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2/23/2007
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RSS Syndicates Malware, Too

RSS becoming another delivery mechanism for XSS and other Web-related exploits

Careful... That Really Simple Syndication (RSS) feed may not just be serving you content, but malware, too.

The wildly popular RSS technology has become compulsory for most Websites and blogs today, but it can also provide attackers another way in. RSS Web feeds basically give users access to content from another site, without having to visit it, and provides Website operators a way to easily expand their content while also increasing their click statistics.

For attackers, RSS provides another conduit for launching cross-site scripting (XSS), cross-site request forgery (CSRF), and other Web-based exploits. "RSS is just another delivery mechanism for XSS and browser exploits," says Caleb Sima, CTO of SPI Dynamics.

"There's been a rush to RSS and it's a hot technology, so people with less experience are cobbling mashups that employ RSS and not thinking about security," Ray Dickenson, senior vice president of product management at Authentium. "That's what makes it ripe for exploitation."

Researchers at Authentium picking apart URLs inside malware have noticed the keyword "blog" more frequently lately than the old standbys of "free" and "triple XXX." "It's well-known that bad guys want to get their code executed in places good guys don't expect, and that starts the ball rolling," Dickenson says. "They want to lure people into clicking a bad link."

But RSS exploits thus far have been limited mostly to minor RSS readers. SPI Dynamics's Sima says these types of attacks should be on your radar screen, and these attacks are more likely to be targeted ones. "I see it as more of a targeted attack at a trusted [RSS] feed provider or popular blog."

And using RSS for an XSS attack is a bit more complicated than the standard Web XSS attack. For one thing, the attacker would need either a trusted blog, or the ability to manipulate one or its comment stream, Sima says. So if you subscribe to a security site that blindly feeds through RSS streams from Full-Disclosure or Bugtraq, for instance, an attacker could post XSS malware to one of those sites, knowing it would get picked up, he says.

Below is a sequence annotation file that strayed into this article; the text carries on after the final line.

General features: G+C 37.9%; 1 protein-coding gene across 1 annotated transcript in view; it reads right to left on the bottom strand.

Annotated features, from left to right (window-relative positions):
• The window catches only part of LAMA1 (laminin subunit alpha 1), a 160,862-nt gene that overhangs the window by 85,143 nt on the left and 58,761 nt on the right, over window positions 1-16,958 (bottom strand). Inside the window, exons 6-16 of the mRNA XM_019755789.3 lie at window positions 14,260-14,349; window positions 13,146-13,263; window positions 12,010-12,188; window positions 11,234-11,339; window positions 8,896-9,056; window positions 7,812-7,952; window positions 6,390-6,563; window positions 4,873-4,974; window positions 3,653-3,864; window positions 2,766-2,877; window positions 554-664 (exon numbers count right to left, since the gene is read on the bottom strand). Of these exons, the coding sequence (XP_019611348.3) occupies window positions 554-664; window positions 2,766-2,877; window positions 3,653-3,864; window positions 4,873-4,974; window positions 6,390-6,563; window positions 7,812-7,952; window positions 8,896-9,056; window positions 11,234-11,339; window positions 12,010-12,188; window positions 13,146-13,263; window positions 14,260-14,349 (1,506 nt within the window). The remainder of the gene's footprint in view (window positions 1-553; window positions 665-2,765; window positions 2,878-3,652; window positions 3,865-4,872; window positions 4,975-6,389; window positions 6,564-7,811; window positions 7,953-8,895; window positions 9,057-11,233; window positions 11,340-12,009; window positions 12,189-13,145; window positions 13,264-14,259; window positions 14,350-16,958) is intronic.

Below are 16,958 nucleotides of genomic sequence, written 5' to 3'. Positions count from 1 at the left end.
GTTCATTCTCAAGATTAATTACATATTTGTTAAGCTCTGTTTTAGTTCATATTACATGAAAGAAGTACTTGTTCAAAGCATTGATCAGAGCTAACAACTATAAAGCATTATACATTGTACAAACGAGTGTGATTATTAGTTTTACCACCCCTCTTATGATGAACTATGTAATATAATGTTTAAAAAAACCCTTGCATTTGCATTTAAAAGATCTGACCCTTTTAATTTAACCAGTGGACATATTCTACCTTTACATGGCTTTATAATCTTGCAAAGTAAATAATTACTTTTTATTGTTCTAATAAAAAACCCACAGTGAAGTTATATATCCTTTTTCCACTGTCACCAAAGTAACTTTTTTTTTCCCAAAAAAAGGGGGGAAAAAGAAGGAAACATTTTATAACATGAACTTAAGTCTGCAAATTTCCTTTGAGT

"Looking ahead, this attack might get bigger because subscribing to RSS feeds via 'keywords' and doing filtering is becoming more common," with things like Yahoo Pipes, he says. "This allows XYZ Website to not be trusted but just fall into your keyword search for RSS feeds, and then exploit you via that route."

But your risk of that type of attack depends on the security of the RSS reader you use. When JavaScript is enabled in the reader, you're at risk. Luckily, many RSS reader providers are creating encoders to ensure that JavaScript isn't interpreted in the browser, Sim says.

"But I don't see many companies filtering their feeds for malicious data, though. In fact, I know of some well known security people in the industry that blindly feed out from some untrusted sources," he says.

Even worse is when an RSS reader not only executes JavaScript, but stores it. "Some RSS readers not only will execute JavaScript but will save the feed to a local HTML file and read it via the local machine, causing any code to have local privileges," Sim says.

How can you protect yourself from an RSS attack? Use an RSS reader that doesn't allow remote code execution of JavaScript, such as Bloglines, Sima says, adding a bit of perspective to the threat's risk. "RSS exploitation is not a common attack and I don't predict it will ever reach a massive scale."

— Kelly Jackson Higgins, Senior Editor, Dark Reading

  • Authentium Inc.
  • SPI Dynamics Kelly Jackson Higgins is the Executive Editor of Dark Reading. She is an award-winning veteran technology and business journalist with more than two decades of experience in reporting and editing for various publications, including Network Computing, Secure Enterprise ... View Full Bio

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